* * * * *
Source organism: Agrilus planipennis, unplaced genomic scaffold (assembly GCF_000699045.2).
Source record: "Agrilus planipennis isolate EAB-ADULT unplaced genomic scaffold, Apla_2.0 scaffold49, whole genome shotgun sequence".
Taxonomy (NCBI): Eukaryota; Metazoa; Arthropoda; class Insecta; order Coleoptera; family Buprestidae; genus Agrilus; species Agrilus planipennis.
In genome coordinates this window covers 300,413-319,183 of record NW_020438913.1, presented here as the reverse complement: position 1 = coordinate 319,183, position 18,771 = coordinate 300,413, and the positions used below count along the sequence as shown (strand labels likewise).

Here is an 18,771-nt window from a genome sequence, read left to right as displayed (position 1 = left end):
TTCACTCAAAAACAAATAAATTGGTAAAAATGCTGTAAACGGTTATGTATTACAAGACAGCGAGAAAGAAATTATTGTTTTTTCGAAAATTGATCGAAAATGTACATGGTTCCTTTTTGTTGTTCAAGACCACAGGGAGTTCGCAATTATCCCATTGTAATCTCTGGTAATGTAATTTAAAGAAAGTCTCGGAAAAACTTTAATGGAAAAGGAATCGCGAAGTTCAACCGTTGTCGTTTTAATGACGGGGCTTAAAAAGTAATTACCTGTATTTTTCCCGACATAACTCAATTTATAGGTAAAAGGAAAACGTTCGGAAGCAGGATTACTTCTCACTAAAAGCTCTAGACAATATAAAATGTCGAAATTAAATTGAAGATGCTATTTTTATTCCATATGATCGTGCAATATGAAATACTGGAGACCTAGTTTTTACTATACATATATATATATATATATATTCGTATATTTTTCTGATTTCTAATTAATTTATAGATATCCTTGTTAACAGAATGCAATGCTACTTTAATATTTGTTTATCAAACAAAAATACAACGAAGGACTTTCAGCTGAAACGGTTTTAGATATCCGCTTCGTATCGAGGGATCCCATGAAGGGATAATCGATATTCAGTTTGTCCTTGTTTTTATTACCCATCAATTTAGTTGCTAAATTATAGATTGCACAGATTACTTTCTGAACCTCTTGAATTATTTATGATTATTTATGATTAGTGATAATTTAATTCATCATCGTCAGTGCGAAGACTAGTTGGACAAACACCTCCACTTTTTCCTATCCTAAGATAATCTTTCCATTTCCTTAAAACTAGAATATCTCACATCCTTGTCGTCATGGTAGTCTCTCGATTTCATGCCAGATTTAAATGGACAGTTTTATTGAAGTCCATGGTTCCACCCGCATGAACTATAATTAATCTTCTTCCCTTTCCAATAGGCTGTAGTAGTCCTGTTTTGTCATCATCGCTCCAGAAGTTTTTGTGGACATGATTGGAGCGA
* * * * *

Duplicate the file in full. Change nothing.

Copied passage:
Source organism: Agrilus planipennis, unplaced genomic scaffold (assembly GCF_000699045.2).
Source record: "Agrilus planipennis isolate EAB-ADULT unplaced genomic scaffold, Apla_2.0 scaffold49, whole genome shotgun sequence".
Taxonomy (NCBI): Eukaryota; Metazoa; Arthropoda; class Insecta; order Coleoptera; family Buprestidae; genus Agrilus; species Agrilus planipennis.
In genome coordinates this window covers 300,413-319,183 of record NW_020438913.1, presented here as the reverse complement: position 1 = coordinate 319,183, position 18,771 = coordinate 300,413, and the positions used below count along the sequence as shown (strand labels likewise).

Here is an 18,771-nt window from a genome sequence, read left to right as displayed (position 1 = left end):
TTCACTCAAAAACAAATAAATTGGTAAAAATGCTGTAAACGGTTATGTATTACAAGACAGCGAGAAAGAAATTATTGTTTTTTCGAAAATTGATCGAAAATGTACATGGTTCCTTTTTGTTGTTCAAGACCACAGGGAGTTCGCAATTATCCCATTGTAATCTCTGGTAATGTAATTTAAAGAAAGTCTCGGAAAAACTTTAATGGAAAAGGAATCGCGAAGTTCAACCGTTGTCGTTTTAATGACGGGGCTTAAAAAGTAATTACCTGTATTTTTCCCGACATAACTCAATTTATAGGTAAAAGGAAAACGTTCGGAAGCAGGATTACTTCTCACTAAAAGCTCTAGACAATATAAAATGTCGAAATTAAATTGAAGATGCTATTTTTATTCCATATGATCGTGCAATATGAAATACTGGAGACCTAGTTTTTACTATACATATATATATATATATATATTCGTATATTTTTCTGATTTCTAATTAATTTATAGATATCCTTGTTAACAGAATGCAATGCTACTTTAATATTTGTTTATCAAACAAAAATACAACGAAGGACTTTCAGCTGAAACGGTTTTAGATATCCGCTTCGTATCGAGGGATCCCATGAAGGGATAATCGATATTCAGTTTGTCCTTGTTTTTATTACCCATCAATTTAGTTGCTAAATTATAGATTGCACAGATTACTTTCTGAACCTCTTGAATTATTTATGATTATTTATGATTAGTGATAATTTAATTCATCATCGTCAGTGCGAAGACTAGTTGGACAAACACCTCCACTTTTTCCTATCCTAAGATAATCTTTCCATTTCCTTAAAACTAGAATATCTCACATCCTTGTCGTCATGGTAGTCTCTCGATTTCATGCCAGATTTAAATGGACAGTTTTATTGAAGTCCATGGTTCCACCCGCATGAACTATAATTAATCTTCTTCCCTTTCCAATAGGCTGTAGTAGTCCTGTTTTGTCATCATCGCTCCAGAAGTTTTTGTGGACATGATTGGAGCGA